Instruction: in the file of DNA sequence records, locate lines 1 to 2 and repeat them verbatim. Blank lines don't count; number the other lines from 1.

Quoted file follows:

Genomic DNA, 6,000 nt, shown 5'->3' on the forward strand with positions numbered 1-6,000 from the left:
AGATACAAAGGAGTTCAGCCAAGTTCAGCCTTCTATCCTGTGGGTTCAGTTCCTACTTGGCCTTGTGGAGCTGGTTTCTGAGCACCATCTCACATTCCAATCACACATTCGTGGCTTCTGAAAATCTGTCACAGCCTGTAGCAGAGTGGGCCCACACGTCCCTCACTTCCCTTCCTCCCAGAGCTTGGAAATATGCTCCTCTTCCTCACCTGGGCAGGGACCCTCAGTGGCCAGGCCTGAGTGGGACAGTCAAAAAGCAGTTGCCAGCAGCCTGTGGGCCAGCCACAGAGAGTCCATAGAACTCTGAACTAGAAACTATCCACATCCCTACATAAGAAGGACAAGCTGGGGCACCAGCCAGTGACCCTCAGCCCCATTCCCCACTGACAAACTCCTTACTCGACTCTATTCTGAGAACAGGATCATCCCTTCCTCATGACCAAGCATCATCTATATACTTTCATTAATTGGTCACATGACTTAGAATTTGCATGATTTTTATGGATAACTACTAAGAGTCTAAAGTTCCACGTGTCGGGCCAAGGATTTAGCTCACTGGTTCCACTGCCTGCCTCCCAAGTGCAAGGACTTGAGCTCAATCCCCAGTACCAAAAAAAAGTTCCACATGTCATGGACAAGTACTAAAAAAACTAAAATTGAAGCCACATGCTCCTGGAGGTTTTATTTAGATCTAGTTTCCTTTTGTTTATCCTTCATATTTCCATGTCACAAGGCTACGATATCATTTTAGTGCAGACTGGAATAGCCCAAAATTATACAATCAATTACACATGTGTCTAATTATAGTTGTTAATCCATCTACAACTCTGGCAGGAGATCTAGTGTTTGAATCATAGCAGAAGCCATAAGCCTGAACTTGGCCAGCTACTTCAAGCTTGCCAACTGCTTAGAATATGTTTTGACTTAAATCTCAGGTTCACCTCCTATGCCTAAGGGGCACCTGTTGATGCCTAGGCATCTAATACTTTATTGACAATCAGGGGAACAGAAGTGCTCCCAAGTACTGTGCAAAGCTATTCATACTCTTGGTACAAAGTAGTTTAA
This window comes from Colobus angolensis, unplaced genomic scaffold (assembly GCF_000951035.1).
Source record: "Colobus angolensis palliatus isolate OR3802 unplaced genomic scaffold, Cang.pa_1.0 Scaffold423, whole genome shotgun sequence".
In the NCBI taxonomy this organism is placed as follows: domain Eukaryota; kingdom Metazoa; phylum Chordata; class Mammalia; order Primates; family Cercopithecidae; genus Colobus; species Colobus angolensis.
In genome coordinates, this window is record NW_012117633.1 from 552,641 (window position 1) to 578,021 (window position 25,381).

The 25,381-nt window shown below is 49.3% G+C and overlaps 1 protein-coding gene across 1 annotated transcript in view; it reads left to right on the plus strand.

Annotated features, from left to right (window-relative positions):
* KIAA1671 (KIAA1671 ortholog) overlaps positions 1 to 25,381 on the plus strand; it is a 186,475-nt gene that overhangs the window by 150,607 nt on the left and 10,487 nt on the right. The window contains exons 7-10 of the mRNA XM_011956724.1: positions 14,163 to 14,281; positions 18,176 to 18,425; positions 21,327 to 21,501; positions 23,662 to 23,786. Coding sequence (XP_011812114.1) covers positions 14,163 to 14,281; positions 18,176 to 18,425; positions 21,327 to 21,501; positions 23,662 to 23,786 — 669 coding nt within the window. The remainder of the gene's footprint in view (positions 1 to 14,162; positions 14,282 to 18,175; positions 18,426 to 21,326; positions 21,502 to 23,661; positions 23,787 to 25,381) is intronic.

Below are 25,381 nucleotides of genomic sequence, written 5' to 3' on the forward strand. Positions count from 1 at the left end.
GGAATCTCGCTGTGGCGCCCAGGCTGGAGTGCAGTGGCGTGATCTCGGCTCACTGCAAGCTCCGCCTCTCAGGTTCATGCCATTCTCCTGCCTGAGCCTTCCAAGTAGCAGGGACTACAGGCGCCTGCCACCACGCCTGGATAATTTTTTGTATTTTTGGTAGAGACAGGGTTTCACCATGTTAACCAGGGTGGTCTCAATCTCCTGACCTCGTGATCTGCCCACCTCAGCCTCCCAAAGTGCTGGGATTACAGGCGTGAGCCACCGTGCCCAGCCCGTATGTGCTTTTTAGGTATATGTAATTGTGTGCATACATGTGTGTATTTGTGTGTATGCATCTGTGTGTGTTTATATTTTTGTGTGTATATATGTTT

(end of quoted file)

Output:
Genomic DNA, 6,000 nt, shown 5'->3' on the forward strand with positions numbered 1-6,000 from the left:
AGATACAAAGGAGTTCAGCCAAGTTCAGCCTTCTATCCTGTGGGTTCAGTTCCTACTTGGCCTTGTGGAGCTGGTTTCTGAGCACCATCTCACATTCCAATCACACATTCGTGGCTTCTGAAAATCTGTCACAGCCTGTAGCAGAGTGGGCCCACACGTCCCTCACTTCCCTTCCTCCCAGAGCTTGGAAATATGCTCCTCTTCCTCACCTGGGCAGGGACCCTCAGTGGCCAGGCCTGAGTGGGACAGTCAAAAAGCAGTTGCCAGCAGCCTGTGGGCCAGCCACAGAGAGTCCATAGAACTCTGAACTAGAAACTATCCACATCCCTACATAAGAAGGACAAGCTGGGGCACCAGCCAGTGACCCTCAGCCCCATTCCCCACTGACAAACTCCTTACTCGACTCTATTCTGAGAACAGGATCATCCCTTCCTCATGACCAAGCATCATCTATATACTTTCATTAATTGGTCACATGACTTAGAATTTGCATGATTTTTATGGATAACTACTAAGAGTCTAAAGTTCCACGTGTCGGGCCAAGGATTTAGCTCACTGGTTCCACTGCCTGCCTCCCAAGTGCAAGGACTTGAGCTCAATCCCCAGTACCAAAAAAAAGTTCCACATGTCATGGACAAGTACTAAAAAAACTAAAATTGAAGCCACATGCTCCTGGAGGTTTTATTTAGATCTAGTTTCCTTTTGTTTATCCTTCATATTTCCATGTCACAAGGCTACGATATCATTTTAGTGCAGACTGGAATAGCCCAAAATTATACAATCAATTACACATGTGTCTAATTATAGTTGTTAATCCATCTACAACTCTGGCAGGAGATCTAGTGTTTGAATCATAGCAGAAGCCATAAGCCTGAACTTGGCCAGCTACTTCAAGCTTGCCAACTGCTTAGAATATGTTTTGACTTAAATCTCAGGTTCACCTCCTATGCCTAAGGGGCACCTGTTGATGCCTAGGCATCTAATACTTTATTGACAATCAGGGGAACAGAAGTGCTCCCAAGTACTGTGCAAAGCTATTCATACTCTTGGTACAAAGTAGTTTAA